There’s something about when you finish a website  and then upload it to the web and you can see that it works that really makes me excited about life. That is probably the dorkiest statement you have ever read ( when my friends need some code who do they call, I do HTML for them all, yo!), but it’s true. I get that same feeling when I finish creating my zine and hold the first stapled copy in my hand. I love making things, and I love sharing those things – that’s why I gravitate toward zines and writing and web design.

My next design venture is making my dad’s guitar website. Like me, he designs and makes things – for work (he’s an engineer) and for a hobby (making/designing guitars). I guess that’s who I get my artistic passion and technonerdity from, although my mom is pretty crafty herself. My brother is very artistic, too. So I guess we’re just creatin’ fiends at the Hawley house. Hopefully, my niece acquired this trait – her mom is a florist, too, so it’s definitely in her genes. We’re all thinking she’s going to be a musician because she loves listening to Rod Stewart and Phantom of the Opera.

What have you created or designed lately?

I’d Rather Watch Hockey

Me in a Devil's jerseyI’m not really going to talk about the Super Bowl (except to say that Christina Aguilera butchered the National Anthem vocally and lyrically, and the Black Eyed Peas were THE WORST) because I hate football. I really didn’t care who won. I did catch some of Puppy Bowl before my parents switched channels, and that was adorable as ever. I love the hamsters in the blimp.

However, I am going to talk about HOCKEY.  Even though I am a huge fan now, I used to hate it. Well, I can’t say I hated it, but I was definitely sick of it. My brother was on his high school’s varsity hockey team, so I ended up going to every practice after school, and usually every game. The last thing I wanted to do after a long day at school was to go to some damn hockey practice that lasted forever. And I had no choice, because I couldn’t stay home on my own, we had no nurse, and my dad was at work. After his practice, my brother (and sometimes his friends) would pile in our van and stink it up with their smelly B.O. On top of all this, my father also played (and still plays) hockey, so I went to a few of those games as well. He was into roller hockey at the time (he’s moved on to ice, thank Mariah), and the rink where he skated smelled like feet. So…I pretty much had a severe love/hate relationship with the sport. Leaning more towards the hate side.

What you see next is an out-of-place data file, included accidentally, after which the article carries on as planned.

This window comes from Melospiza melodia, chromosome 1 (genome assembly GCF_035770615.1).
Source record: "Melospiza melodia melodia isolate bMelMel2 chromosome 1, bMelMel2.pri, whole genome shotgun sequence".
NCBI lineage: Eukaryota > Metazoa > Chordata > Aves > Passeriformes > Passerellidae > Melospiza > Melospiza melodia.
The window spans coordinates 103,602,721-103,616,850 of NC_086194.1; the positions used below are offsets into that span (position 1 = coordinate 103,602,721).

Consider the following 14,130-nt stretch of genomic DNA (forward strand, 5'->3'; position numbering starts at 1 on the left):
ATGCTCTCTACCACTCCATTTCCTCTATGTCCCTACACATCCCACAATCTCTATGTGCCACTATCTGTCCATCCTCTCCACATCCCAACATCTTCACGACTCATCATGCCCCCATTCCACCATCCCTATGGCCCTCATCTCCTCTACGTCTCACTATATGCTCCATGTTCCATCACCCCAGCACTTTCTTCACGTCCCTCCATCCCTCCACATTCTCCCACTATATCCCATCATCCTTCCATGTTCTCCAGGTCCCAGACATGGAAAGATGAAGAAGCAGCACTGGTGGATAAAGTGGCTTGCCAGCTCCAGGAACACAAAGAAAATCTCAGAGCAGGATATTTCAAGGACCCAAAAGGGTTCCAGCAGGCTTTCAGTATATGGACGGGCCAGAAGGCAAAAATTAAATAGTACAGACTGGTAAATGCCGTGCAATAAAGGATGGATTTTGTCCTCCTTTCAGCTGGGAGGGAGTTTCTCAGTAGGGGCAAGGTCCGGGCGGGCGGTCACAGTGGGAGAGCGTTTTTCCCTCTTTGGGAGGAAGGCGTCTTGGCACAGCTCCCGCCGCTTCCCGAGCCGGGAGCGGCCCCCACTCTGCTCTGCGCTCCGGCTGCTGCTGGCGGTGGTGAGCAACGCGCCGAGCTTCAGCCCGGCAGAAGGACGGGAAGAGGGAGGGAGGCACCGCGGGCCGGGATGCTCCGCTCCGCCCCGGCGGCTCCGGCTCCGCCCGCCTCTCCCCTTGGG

But when my brother graduated high school and everything settled down, I really got into hockey. I would say I am obsessed, definitely. Being a New Jersey born-and-raised lady, the Devils are my favorite team. Elias and Brodeur are my favorite players on the Devils, and Oduya is my favorite non-Devil player (he used to be a Devil). I want to like Kovalchuk (a Devil who we spent way too much for), but I am still bitter we had to lose Oduya for him. And honestly, Kovy has lost the puck or messed up more than he’s scored goals.

The Devils aren’t the only team I enjoy – I also like the Islanders, Buffalo, Philly, the Penguins, and Atlanta (Oduya’s current team). Of course, I hate hate hate the Rangers – I guess that’s the only team I can say I hate.

Do you watch hockey? Who is your favorite team?

When the Kindle Won My Heart

I finally broke down and purchased a Kindle. I was vehemently against owning one, for the simple fact that they are aiding in the obsolete-ness of actual paper books, but I figured the convenience and cool-factor outweighed that. I even purchased a fancy cover for it, since this reading toy would be my new best friend for a while.

My bedroom is so cluttered and tiny, and most of that clutter is books. Now, unless it’s something special I must own a hard copy of (like Harry Potter), I’ll purchase all my books on the Kindle. Once I read all the books on at least one of my shelves, I’ll box those books up and donate them to a library, women’s shelter, or wherever else takes books. As far as “OMG KINDLE IS RUINING BOOKS!”…I just have to get over my book snobbery, and know that literature will never truly go away. It’s like music – the popular and preferred mode of listening has changed (twice in my lifetime), but there is still music being produced. Cassettes to CDs and then to digital songs. Paper, audio, and then eBooks.

I’ve already downloaded three books. Right now, I’m reading The Immortal Life of Henrietta Lacks by Rebecca Skloot. Here’s the description from Amazon.com by Tom Nissley:

From a single, abbreviated life grew a seemingly immortal line of cells that made some of the most crucial innovations in modern science possible. And from that same life, and those cells, Rebecca Skloot has fashioned in The Immortal Life of Henrietta Lacks a fascinating and moving story of medicine and family, of how life is sustained in laboratories and in memory. Henrietta Lacks was a mother of five in Baltimore, a poor African American migrant from the tobacco farms of Virginia, who died from a cruelly aggressive cancer at the age of 30 in 1951. A sample of her cancerous tissue, taken without her knowledge or consent, as was the custom then, turned out to provide one of the holy grails of mid-century biology: human cells that could survive–even thrive–in the lab. Known as HeLa cells, their stunning potency gave scientists a building block for countless breakthroughs, beginning with the cure for polio. Meanwhile, Henrietta’s family continued to live in poverty and frequently poor health, and their discovery decades later of her unknowing contribution–and her cells’ strange survival–left them full of pride, anger, and suspicion. For a decade, Skloot doggedly but compassionately gathered the threads of these stories, slowly gaining the trust of the family while helping them learn the truth about Henrietta, and with their aid she tells a rich and haunting story that asks the questions, Who owns our bodies? And who carries our memories?

Sounds amazing, right? I’m only 9% done (still getting used to percentages instead of page numbers), but I think I like it so far. Except something is bothering me about the author that I can’t quite put my finger on yet. I’m not sure if it’s her overly-clinical voice when talking about the family and this sensitive subject, or if it’s just the whole “white person writing about the intimate lives of people of color” thing which often skeeves me out. I get the same feeling when I read stories about disabled people/lives written by abled people. Although I’m not sure if that’s what’s going on here – I’ll have to read more before I understand.

I also downloaded Room: A Novel by Emma Donoghue on the recommendation of my cousin, and The Lady Matador’s Hotel by Cristina Garcia, who is a Cuban author I adore. I’ll write about those when I read them.

What have you been reading lately? Any recommendations?